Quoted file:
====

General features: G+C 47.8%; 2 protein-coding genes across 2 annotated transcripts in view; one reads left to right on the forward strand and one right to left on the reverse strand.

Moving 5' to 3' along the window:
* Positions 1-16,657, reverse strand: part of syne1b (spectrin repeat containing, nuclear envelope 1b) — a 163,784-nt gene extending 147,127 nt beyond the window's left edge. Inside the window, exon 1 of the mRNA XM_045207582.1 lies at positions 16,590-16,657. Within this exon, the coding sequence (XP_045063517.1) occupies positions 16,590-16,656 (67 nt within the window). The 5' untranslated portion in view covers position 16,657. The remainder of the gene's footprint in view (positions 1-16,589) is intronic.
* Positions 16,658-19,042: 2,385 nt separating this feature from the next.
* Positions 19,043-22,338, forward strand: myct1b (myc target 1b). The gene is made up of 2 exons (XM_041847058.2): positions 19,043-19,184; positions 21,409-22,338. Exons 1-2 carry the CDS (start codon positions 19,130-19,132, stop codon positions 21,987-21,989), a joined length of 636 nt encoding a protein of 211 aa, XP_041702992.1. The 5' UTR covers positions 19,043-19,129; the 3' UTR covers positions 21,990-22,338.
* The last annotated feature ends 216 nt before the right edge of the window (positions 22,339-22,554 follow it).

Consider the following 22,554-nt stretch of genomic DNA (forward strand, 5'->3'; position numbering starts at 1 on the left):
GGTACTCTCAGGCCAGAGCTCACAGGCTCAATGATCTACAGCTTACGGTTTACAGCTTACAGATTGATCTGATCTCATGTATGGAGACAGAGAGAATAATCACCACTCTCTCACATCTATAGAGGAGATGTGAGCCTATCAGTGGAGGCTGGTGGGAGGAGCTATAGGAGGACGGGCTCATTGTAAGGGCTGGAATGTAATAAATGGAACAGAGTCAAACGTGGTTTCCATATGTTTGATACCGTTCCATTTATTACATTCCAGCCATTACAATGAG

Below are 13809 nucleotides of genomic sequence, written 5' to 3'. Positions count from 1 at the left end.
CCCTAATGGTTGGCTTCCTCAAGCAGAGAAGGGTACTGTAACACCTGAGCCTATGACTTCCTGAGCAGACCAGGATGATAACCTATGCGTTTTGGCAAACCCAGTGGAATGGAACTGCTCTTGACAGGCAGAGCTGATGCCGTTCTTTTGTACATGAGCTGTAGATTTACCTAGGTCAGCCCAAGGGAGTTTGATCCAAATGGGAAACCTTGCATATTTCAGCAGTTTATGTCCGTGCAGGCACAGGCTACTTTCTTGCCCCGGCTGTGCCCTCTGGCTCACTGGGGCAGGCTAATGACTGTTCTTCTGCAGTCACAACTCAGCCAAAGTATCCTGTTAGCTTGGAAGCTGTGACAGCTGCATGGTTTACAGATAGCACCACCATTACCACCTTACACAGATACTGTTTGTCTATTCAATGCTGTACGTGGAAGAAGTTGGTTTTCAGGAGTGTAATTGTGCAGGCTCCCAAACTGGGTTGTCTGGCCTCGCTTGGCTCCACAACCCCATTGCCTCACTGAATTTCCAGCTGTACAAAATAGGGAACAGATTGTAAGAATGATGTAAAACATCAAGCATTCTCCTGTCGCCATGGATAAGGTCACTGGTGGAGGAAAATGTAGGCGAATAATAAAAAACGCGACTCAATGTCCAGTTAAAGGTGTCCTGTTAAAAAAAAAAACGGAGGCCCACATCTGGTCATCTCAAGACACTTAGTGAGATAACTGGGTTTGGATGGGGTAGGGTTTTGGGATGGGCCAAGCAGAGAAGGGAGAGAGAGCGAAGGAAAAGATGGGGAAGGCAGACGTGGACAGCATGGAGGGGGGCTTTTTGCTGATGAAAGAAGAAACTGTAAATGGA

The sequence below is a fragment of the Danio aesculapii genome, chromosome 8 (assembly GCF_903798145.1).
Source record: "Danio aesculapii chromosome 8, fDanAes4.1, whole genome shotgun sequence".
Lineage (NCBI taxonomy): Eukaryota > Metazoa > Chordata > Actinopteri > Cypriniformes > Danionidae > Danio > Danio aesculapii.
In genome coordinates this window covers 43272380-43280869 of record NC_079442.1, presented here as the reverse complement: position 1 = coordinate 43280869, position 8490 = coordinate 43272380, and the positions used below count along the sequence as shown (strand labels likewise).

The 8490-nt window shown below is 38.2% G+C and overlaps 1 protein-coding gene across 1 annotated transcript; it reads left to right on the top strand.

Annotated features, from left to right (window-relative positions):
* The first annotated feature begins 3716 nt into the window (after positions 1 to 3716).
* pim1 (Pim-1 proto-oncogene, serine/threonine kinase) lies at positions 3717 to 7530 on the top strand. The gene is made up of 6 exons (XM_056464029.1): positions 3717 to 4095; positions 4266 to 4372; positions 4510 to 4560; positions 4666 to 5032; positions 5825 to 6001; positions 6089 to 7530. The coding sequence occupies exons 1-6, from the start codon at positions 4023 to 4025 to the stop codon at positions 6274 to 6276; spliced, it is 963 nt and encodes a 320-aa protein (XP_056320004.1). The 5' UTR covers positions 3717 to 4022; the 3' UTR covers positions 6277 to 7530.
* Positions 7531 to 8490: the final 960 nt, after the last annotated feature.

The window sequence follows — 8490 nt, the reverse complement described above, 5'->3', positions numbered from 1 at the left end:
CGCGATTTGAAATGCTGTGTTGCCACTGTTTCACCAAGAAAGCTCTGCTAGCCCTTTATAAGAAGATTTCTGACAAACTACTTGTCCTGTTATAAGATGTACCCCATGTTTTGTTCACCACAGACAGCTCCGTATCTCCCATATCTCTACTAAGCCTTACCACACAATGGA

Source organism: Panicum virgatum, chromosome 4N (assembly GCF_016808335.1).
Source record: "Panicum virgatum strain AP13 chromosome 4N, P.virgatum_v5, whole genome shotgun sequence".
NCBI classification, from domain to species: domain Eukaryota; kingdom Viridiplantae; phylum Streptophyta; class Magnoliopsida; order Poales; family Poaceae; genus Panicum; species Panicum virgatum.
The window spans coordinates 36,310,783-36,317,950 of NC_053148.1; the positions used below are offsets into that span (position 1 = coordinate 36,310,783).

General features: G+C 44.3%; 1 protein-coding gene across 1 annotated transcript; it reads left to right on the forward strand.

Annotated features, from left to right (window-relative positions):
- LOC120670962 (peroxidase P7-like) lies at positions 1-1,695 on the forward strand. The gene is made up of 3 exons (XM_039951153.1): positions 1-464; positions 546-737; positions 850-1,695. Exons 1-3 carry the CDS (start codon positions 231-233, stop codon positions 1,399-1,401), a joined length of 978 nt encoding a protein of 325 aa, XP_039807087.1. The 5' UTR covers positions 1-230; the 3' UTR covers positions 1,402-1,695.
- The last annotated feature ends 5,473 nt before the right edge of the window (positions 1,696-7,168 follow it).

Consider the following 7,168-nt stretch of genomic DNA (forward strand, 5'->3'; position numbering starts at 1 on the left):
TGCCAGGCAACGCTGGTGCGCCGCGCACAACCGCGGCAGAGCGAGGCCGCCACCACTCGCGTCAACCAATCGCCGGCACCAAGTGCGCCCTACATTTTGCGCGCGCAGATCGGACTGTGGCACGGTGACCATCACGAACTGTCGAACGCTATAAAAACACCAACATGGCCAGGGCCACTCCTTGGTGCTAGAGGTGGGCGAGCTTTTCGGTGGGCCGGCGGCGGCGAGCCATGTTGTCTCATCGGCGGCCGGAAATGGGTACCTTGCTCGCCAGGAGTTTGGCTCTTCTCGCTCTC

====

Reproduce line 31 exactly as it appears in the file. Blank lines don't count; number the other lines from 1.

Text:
TGCCAGGCAACGCTGGTGCGCCGCGCACAACCGCGGCAGAGCGAGGCCGCCACCACTCGCGTCAACCAATCGCCGGCACCAAGTGCGCCCTACATTTTGCGCGCGCAGATCGGACTGTGGCACGGTGACCATCACGAACTGTCGAACGCTATAAAAACACCAACATGGCCAGGGCCACTCCTTGGTGCTAGAGGTGGGCGAGCTTTTCGGTGGGCCGGCGGCGGCGAGCCATGTTGTCTCATCGGCGGCCGGAAATGGGTACCTTGCTCGCCAGGAGTTTGGCTCTTCTCGCTCTC